A ten year old boy had become extremely anxious about going to school although being at a very happy school with good support found to be not just Dyspraxic (as had already been diagnosed) but also to have significant sensory neural deafness at high frequencies which will affect his ability to hear certain speech sounds and will have caused confusion, exhaustion and frustration all through school.
Delightful rugby playing nine year old who ‘enjoys’ Maths achieved a score for the standardised Maths test in the assessment at the 99th percentile. He correctly and effortlessly worked through algebraic equations not yet covered in his school curriculum; he just thought he’d ‘have a go’. He achieved a standard score in the top .4 % for the Backwards Digit Span aspect of the Test of Memory and Learning 2 (TOMAL 2) thus he has an outstandingly good mid-term working memory and visual spatial awareness which partly explains his effortless Maths.
The assessment of a 33 year old woman helped her to feel less defeated by her inability to repeat phone numbers and recall all messages correctly at work. Her profile of scores indicated underdeveloped aspects of her working memory and phonological weakness that indicated that she is actually Dyslexic. Laws protect her need for recognition of this by her employers and the need for supportive software. The best thing that came out of the assessment was her determination to conquer maths using ‘inchworm’ techniques; taking the strain off her working memory. She said she had just ‘felt stupid for years.’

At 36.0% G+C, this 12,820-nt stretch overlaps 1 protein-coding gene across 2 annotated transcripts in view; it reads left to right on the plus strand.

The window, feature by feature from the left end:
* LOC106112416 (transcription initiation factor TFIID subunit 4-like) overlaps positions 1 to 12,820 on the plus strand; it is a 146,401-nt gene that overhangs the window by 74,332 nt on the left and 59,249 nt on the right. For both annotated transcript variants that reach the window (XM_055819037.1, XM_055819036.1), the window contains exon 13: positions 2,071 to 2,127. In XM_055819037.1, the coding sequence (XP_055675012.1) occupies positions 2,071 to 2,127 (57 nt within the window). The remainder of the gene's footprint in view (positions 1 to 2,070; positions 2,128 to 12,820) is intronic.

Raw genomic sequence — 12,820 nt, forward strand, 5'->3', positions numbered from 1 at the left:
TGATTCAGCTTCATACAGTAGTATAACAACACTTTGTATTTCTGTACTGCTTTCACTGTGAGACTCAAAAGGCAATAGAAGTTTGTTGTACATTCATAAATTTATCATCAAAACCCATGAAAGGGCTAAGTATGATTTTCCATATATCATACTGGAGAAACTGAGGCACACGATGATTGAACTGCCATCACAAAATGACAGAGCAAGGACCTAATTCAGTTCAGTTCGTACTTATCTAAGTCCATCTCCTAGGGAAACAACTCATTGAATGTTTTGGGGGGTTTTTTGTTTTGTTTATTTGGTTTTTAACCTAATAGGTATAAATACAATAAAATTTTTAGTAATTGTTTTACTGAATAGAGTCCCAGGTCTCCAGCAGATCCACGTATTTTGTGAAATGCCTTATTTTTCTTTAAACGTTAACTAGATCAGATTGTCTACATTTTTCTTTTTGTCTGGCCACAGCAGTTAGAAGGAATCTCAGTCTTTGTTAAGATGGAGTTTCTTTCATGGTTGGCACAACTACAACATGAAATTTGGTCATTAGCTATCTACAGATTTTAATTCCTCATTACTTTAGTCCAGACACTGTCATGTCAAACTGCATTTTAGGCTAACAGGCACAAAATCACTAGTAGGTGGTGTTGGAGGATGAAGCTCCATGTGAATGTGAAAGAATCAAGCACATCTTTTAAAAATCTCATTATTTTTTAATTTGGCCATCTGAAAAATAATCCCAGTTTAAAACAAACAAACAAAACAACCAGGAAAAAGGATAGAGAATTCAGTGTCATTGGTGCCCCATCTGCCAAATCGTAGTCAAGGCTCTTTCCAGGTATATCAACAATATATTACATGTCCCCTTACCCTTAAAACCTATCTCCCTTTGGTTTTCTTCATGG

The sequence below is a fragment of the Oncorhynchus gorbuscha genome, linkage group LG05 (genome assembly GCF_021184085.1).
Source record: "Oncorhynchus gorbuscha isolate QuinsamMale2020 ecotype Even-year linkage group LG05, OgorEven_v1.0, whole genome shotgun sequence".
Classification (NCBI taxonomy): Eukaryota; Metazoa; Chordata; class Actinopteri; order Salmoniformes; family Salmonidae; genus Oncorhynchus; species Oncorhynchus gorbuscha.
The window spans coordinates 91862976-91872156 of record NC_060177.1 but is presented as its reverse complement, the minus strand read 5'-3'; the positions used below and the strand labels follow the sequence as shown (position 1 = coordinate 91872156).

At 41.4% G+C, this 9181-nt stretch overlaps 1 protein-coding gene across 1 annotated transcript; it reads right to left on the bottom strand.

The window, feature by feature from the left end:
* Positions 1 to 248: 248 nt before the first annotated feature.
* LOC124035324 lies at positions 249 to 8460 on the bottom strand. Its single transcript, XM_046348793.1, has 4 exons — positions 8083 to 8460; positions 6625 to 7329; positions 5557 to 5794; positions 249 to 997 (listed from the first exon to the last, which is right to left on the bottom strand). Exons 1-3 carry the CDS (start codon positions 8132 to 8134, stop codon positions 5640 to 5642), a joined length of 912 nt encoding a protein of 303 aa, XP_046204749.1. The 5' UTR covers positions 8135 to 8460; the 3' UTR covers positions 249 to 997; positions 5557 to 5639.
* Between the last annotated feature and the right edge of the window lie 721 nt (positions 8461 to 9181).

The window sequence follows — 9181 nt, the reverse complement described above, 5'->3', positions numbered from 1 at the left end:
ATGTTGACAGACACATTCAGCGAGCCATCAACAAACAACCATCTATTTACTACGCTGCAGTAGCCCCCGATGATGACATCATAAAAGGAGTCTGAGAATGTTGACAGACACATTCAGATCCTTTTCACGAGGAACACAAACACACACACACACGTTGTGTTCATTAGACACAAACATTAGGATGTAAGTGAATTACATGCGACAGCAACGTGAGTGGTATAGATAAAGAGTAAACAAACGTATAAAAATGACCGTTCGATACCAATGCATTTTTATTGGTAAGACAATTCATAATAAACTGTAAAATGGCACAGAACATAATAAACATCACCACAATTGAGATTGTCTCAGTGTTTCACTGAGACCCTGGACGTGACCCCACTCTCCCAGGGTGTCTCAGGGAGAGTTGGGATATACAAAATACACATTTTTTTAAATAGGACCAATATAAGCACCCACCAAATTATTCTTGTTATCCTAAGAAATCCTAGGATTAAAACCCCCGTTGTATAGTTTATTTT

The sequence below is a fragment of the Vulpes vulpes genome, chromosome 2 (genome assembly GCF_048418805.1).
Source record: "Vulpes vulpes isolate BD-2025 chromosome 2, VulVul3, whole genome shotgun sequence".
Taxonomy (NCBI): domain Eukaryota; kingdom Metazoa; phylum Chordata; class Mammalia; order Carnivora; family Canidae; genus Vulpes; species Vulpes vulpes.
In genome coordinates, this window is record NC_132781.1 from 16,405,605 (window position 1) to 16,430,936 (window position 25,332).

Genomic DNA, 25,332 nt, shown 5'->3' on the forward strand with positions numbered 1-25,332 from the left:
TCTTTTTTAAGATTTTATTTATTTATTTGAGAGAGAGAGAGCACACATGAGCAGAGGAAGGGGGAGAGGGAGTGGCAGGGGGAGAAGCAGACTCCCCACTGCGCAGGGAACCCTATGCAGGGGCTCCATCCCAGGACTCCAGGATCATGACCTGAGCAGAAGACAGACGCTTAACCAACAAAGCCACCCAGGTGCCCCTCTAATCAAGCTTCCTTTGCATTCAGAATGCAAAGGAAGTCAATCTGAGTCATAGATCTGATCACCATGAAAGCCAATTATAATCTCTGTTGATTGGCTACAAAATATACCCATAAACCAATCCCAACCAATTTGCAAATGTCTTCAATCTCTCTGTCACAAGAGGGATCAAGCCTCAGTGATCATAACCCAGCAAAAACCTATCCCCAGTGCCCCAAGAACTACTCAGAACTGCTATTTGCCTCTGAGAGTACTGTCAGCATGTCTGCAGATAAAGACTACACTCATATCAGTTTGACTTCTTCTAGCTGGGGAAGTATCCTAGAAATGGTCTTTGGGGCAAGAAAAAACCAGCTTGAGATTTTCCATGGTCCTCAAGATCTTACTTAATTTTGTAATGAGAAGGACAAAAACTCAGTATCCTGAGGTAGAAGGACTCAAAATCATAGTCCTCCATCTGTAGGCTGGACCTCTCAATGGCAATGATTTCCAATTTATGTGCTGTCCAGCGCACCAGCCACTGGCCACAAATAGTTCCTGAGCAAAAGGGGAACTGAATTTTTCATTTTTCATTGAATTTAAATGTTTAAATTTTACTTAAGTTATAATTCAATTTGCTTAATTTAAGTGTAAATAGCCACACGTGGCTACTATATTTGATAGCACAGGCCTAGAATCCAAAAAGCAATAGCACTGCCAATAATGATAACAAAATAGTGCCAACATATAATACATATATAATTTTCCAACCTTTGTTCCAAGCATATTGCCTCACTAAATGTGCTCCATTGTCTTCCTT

Very determined and conscientious Dyslexic 10 year old trialled the effect of using my new book ‘How to Read and Spell Words with Double Vowel Sounds’ by working through it over a couple of months and passed the entrance exam to the public school he was determined to get in to. He had previously scored zero in his prep school’s mock examination comprehension test. He created his own list of homophones whilst working through the book, as it highlights them naturally, as in; piece or peace? Hence the genesis of my third book: Homophones, Zebras Extra.
10 year old boy recognised as being severely hypermobile as a result of his assessment, is given remedial equipment and recognition of the fact that he writes slowly partly because it is painful for him…. now working on getting him an EHC to support him through his secondary school career as he is also Dyslexic.